Why is a book containing nude images of underage boys — and seized in a raid of Michael Jackson’s Neverland Ranch — now being sold on Amazon?
Please note: Amazon has not yet responded to this inquiry; we’ll keep this story updated to include their comments or actions.
In 2003, Santa Barbara police raided Michael Jackson’s Neverland Ranch and discovered multiple books and magazines containing nude images of underage adolescents and teenagers. One of those books, called Boys Will be Boys! from 1966, is now available for sale on Amazon through its used book merchandise.
In total, six copies of the rare, used book are being offered on Amazon, by six different sellers.
The book itself was described as follows by Santa Barbara investigators:
“Book: ‘Boys Will be Boys,’ contains full frontal nudity of boys under the age of 14; personally inscribed by Michael Jackson.”
It’s unclear if any of the books being sold is actually the copy inscribed by Michael Jackson, though the rare book may have gained some notoriety following the leaked filing. Indeed, the pricing on this book starts at $549, going up to nearly $4,500. All copies are available for immediate purchase and delivery, from various parts of the US and UK.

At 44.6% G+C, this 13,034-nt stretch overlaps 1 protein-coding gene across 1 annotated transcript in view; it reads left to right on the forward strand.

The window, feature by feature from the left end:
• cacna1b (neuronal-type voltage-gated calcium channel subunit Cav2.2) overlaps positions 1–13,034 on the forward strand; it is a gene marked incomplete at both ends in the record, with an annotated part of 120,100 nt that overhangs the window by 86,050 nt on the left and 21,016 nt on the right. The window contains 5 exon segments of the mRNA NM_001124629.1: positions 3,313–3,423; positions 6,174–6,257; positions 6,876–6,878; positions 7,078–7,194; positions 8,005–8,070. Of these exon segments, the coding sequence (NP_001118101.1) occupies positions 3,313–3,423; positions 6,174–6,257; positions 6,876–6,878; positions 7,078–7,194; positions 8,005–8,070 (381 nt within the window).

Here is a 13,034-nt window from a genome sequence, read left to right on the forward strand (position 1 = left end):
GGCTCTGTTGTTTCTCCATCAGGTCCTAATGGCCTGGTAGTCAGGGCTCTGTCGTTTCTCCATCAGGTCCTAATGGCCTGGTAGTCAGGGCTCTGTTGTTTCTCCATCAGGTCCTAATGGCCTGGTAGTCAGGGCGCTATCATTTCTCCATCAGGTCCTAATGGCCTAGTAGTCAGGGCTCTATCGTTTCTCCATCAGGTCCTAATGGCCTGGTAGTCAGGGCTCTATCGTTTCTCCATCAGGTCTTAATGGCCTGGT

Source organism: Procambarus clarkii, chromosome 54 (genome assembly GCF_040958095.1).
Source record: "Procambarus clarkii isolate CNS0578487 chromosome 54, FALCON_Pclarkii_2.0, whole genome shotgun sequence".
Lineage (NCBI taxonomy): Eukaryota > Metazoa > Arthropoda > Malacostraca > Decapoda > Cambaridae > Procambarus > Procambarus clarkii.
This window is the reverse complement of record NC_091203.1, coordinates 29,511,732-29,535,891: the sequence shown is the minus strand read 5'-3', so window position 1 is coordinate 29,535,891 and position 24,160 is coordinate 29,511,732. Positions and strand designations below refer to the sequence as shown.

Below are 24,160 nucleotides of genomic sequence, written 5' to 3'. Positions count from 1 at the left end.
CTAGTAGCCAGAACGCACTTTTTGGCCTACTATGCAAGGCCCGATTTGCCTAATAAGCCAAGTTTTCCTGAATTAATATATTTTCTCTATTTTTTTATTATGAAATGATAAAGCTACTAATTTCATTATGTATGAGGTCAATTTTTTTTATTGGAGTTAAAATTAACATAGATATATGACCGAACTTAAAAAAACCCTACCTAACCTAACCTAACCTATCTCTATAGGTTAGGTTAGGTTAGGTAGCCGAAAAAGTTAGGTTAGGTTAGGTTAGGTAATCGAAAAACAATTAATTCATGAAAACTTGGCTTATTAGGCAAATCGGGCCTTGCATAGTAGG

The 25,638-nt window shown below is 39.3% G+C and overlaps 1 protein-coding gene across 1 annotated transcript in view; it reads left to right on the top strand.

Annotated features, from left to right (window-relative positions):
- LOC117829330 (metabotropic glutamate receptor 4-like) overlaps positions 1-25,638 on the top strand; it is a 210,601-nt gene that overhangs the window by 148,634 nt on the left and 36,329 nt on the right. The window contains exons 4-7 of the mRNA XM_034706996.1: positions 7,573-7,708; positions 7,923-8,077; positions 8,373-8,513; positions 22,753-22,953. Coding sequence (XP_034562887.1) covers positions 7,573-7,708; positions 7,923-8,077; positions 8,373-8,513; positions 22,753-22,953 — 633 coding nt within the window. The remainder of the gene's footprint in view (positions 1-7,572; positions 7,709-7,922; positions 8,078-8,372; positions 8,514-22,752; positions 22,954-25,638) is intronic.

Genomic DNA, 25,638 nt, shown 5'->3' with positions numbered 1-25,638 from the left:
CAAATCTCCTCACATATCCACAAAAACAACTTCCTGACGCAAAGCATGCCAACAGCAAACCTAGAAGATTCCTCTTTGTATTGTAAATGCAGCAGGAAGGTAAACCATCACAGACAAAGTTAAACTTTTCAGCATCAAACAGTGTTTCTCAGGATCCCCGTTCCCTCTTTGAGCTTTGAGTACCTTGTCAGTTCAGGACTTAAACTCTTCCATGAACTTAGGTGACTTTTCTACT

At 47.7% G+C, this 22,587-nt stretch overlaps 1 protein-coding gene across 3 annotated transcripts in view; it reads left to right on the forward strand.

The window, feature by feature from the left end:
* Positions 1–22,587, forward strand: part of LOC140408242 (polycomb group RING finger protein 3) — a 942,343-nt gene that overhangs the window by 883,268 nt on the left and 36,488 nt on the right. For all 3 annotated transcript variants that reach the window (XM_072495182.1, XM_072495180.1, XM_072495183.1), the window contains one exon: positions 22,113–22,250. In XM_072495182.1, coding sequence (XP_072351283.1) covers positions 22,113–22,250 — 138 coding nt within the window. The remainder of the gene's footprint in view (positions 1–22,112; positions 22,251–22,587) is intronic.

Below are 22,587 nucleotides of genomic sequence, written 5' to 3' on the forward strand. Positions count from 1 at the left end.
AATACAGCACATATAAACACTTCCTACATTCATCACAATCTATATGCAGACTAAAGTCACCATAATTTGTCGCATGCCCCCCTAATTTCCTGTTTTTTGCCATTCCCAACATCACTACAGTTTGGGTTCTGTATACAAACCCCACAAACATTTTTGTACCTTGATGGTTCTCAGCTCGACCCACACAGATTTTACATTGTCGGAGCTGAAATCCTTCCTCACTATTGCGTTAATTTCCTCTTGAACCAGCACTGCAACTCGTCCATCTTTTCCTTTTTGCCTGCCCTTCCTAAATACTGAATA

A complete list of items found and catalogued into evidence from the 2003 Neverland Ranch raid can be found here.
After the previously-sealed, 88 evidence dossier was published by Radar Online, the Santa Barbara Sheriff’s Department told Digital Music News that they recognized the document. But the police department declined to discuss any individual items contained in the document itself, including this book.
When pressed on other details, the department flatly and directly refused any additional comment.
Jackson himself was ultimately acquitted of wrongdoing on 14 counts connected with the raids, which comprised just one of several court battles involving allegations of child molestation and other sexual crimes. The stockpile itself, which was complemented by other forms of media like video, was characterized by Santa Barbara authorities as useful for ‘lowering the inhibitions’ of child victims.